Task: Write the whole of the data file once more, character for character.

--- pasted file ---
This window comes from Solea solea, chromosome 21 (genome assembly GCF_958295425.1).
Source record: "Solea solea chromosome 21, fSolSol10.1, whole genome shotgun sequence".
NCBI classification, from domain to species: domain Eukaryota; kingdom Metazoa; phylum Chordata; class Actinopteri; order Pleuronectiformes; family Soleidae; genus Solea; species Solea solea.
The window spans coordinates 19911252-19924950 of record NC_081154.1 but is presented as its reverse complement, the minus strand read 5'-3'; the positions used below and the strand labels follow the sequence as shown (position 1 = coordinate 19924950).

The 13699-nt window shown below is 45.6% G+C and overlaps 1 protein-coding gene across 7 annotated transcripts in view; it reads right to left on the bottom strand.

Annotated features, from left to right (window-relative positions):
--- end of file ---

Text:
This window comes from Solea solea, chromosome 21 (genome assembly GCF_958295425.1).
Source record: "Solea solea chromosome 21, fSolSol10.1, whole genome shotgun sequence".
NCBI classification, from domain to species: domain Eukaryota; kingdom Metazoa; phylum Chordata; class Actinopteri; order Pleuronectiformes; family Soleidae; genus Solea; species Solea solea.
The window spans coordinates 19911252-19924950 of record NC_081154.1 but is presented as its reverse complement, the minus strand read 5'-3'; the positions used below and the strand labels follow the sequence as shown (position 1 = coordinate 19924950).

The 13699-nt window shown below is 45.6% G+C and overlaps 1 protein-coding gene across 7 annotated transcripts in view; it reads right to left on the bottom strand.

Annotated features, from left to right (window-relative positions):